Responding to COVID-19 through Social Bonds

In the space of four months since the first cases of COVID-19 were diagnosed in Wuhan, China, the virus has spread to 178 countries globally. As a consequence, nearly 3 billion people around the world are living with varying degrees of lockdown imposed by governments aiming to slow the spread of the contagion.

Coronavirus: Flattening the Misinformation Curve

In February 2020, the WHO Director-General Tedros Ghebreyesus said misinformation about COVID-19 is just as dangerous as the virus itself. “We are not just fighting an epidemic; we are fighting an ‘infodemic.’ Fake news spreads faster and more easily than the virus and is just as dangerous.”[i]

Coronavirus: Assessing the Effectiveness of Government Responses

Since the World Health Organization declared the COVID-19 outbreak a pandemic on March 11, global stock markets have seen losses not experienced since the 2008 financial crisis.

EU Sustainable Finance Action Plan: Final Taxonomy Report Published and Other Developments

The highly anticipated final report by the TEG (Technical Expert Group) on the EU Taxonomy was published in early March, followed by a stakeholder information session. You can read our blog post on last fall’s developments here.

Coal Investments: Up in Smoke?

Growing public concern over climate change is pushing investors to increasingly assess how their portfolios are pivoting to a low carbon economy. Because of its large carbon footprint, the coal industry is a prime target of environmental activism and divestment campaigns, and it is becoming the investable hot potato few want to hold.

Coronavirus: Risk and Opportunities in the Healthcare Industry

With this blog, we continue our mini-series on the novel coronavirus and some of the related impacts that we see developing in specific industries and for specific ESG issues.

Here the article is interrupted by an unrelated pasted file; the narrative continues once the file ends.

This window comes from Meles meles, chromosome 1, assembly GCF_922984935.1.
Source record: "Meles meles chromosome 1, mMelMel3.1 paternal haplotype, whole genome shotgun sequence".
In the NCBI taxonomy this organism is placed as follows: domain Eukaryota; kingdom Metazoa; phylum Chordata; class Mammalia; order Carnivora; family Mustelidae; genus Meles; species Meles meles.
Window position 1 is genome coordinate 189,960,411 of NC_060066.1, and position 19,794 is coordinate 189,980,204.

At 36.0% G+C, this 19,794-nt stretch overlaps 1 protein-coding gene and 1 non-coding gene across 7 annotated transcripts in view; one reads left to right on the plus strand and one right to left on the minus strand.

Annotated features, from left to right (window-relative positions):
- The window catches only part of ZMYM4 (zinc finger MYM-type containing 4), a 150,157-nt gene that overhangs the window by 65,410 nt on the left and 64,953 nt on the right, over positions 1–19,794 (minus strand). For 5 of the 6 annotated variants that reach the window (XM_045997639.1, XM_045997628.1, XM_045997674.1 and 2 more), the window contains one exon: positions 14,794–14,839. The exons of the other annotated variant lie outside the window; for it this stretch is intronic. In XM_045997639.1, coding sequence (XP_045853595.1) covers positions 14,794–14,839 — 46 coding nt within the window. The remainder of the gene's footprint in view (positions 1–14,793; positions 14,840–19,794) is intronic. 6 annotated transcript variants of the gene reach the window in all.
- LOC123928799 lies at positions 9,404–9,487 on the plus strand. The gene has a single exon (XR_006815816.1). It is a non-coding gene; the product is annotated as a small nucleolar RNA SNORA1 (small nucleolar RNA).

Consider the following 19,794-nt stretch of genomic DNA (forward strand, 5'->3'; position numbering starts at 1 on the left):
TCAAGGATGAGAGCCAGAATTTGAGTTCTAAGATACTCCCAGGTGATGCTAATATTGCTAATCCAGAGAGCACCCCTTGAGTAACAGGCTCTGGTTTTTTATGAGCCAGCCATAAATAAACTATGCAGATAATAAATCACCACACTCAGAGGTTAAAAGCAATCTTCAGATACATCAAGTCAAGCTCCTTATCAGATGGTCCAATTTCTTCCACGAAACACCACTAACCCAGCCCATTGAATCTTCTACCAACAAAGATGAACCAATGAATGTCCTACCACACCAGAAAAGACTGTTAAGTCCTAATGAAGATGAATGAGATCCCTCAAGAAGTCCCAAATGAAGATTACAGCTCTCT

German Corporate Governance Standards Overhauled

The legal and regulatory foundations of Germany’s corporate governance system are being overhauled in the form of far-reaching changes to the German Stock Corporations Act (AktG) and the German Corporate Governance Code (Kodex). As a result, institutional investors should expect enhanced transparency from German issuers, as well as stronger rights enabling them to effectively exercise their stewardship responsibilities. The reform reflects both the transposition of the EU Shareholder Rights Directive II (SRD II) into domestic law and a corresponding Kodex revamp, both aiming to incorporate governance features that are more typically associated with Anglophone jurisdictions.

Coronavirus, oil prices and ESG: three takeaways for investors

Monday’s rout of the global equity market has left investors reeling. Major benchmarks including the S&P 500, FTSE 100 and the DAX were down well over 7%. In Canada, the commodities heavy TSX Composite shed over 10%.

Shipbreaking: Clean Shipping in Deep Water

Cleaner shipping has been a trending topic particularly since the International Maritime Organization (IMO) declared that 2020 will mark the “beginning of a decade of action and delivery” for the shipping industry.[i] A key approach to cleaner shipping is for companies to renew their fleet with more environmental-friendly vessels. However, this approach triggers an obsolescence of older vessels and increases shipbreaking activity. In Sustainalytics’ 10 for 2020 report, we mention the issue of shipping practices with large environmental impacts including shipbreaking practices which we will explore more in depth in this article.

Chilean Aquaculture: Expansion into Troubled Waters?

In November 2019, as part of the Sustainable Seafood Engagement, Sustainalytics visited Chile to learn more about the country’s rapidly growing aquaculture industry. Commercial salmon farming has developed quickly in Chile over the past two decades, and today the country is the second largest producer of seafood in the world. Although salmon is not a native species to Chile, the climate in the southern part of the country (zones 10 and 11) offers excellent conditions for farming activities. Farmed salmon now represents the country’s second largest export and the industry provides thousands of jobs for people living in some of Chile’s most remote communities.[i] Despite this economic success story, the industry also faces environmental and social challenges which may cause investor risk. These risks may become more pronounced in the future, as the sector now looks to expand deeper into biodiversity hotspots.

Infographic - Creating Impact Through Thematic Investing

In this year’s edition of our 10 for series, we put an environmental, social and governance (ESG) lens on 10 investment themes that may offer investors an opportunity to create a positive social and environmental impact through the equity market. The trends we identify are driven by corporate initiatives to scale new technologies, improve social conditions, conserve ecosystems and mitigate climate change.

Plastics - A Material Issue for Investors